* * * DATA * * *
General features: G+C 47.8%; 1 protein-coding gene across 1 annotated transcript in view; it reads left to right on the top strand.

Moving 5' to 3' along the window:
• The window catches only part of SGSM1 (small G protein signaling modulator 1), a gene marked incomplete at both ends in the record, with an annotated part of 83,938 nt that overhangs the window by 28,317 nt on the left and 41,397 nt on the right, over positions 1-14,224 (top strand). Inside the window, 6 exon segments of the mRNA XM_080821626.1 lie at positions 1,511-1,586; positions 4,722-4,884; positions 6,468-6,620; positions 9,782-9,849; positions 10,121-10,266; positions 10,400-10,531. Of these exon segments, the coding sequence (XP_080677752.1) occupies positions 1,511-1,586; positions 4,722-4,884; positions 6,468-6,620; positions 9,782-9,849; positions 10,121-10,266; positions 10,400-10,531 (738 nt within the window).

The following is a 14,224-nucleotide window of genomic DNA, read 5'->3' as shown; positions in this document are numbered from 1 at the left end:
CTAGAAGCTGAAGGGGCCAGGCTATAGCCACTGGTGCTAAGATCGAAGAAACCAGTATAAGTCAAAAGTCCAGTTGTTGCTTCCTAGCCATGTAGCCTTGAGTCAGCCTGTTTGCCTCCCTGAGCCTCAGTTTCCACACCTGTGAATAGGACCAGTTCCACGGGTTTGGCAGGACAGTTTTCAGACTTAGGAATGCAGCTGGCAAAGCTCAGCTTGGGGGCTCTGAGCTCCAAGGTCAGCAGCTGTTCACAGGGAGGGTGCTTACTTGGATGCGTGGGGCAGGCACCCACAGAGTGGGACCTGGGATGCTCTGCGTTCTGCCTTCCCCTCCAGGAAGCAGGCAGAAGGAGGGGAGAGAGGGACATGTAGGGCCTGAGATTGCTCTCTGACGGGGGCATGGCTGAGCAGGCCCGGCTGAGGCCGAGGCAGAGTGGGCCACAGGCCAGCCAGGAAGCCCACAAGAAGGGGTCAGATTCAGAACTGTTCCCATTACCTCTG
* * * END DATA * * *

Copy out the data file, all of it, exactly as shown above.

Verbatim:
General features: G+C 47.8%; 1 protein-coding gene across 1 annotated transcript in view; it reads left to right on the top strand.

Moving 5' to 3' along the window:
• The window catches only part of SGSM1 (small G protein signaling modulator 1), a gene marked incomplete at both ends in the record, with an annotated part of 83,938 nt that overhangs the window by 28,317 nt on the left and 41,397 nt on the right, over positions 1-14,224 (top strand). Inside the window, 6 exon segments of the mRNA XM_080821626.1 lie at positions 1,511-1,586; positions 4,722-4,884; positions 6,468-6,620; positions 9,782-9,849; positions 10,121-10,266; positions 10,400-10,531. Of these exon segments, the coding sequence (XP_080677752.1) occupies positions 1,511-1,586; positions 4,722-4,884; positions 6,468-6,620; positions 9,782-9,849; positions 10,121-10,266; positions 10,400-10,531 (738 nt within the window).

The following is a 14,224-nucleotide window of genomic DNA, read 5'->3' as shown; positions in this document are numbered from 1 at the left end:
CTAGAAGCTGAAGGGGCCAGGCTATAGCCACTGGTGCTAAGATCGAAGAAACCAGTATAAGTCAAAAGTCCAGTTGTTGCTTCCTAGCCATGTAGCCTTGAGTCAGCCTGTTTGCCTCCCTGAGCCTCAGTTTCCACACCTGTGAATAGGACCAGTTCCACGGGTTTGGCAGGACAGTTTTCAGACTTAGGAATGCAGCTGGCAAAGCTCAGCTTGGGGGCTCTGAGCTCCAAGGTCAGCAGCTGTTCACAGGGAGGGTGCTTACTTGGATGCGTGGGGCAGGCACCCACAGAGTGGGACCTGGGATGCTCTGCGTTCTGCCTTCCCCTCCAGGAAGCAGGCAGAAGGAGGGGAGAGAGGGACATGTAGGGCCTGAGATTGCTCTCTGACGGGGGCATGGCTGAGCAGGCCCGGCTGAGGCCGAGGCAGAGTGGGCCACAGGCCAGCCAGGAAGCCCACAAGAAGGGGTCAGATTCAGAACTGTTCCCATTACCTCTG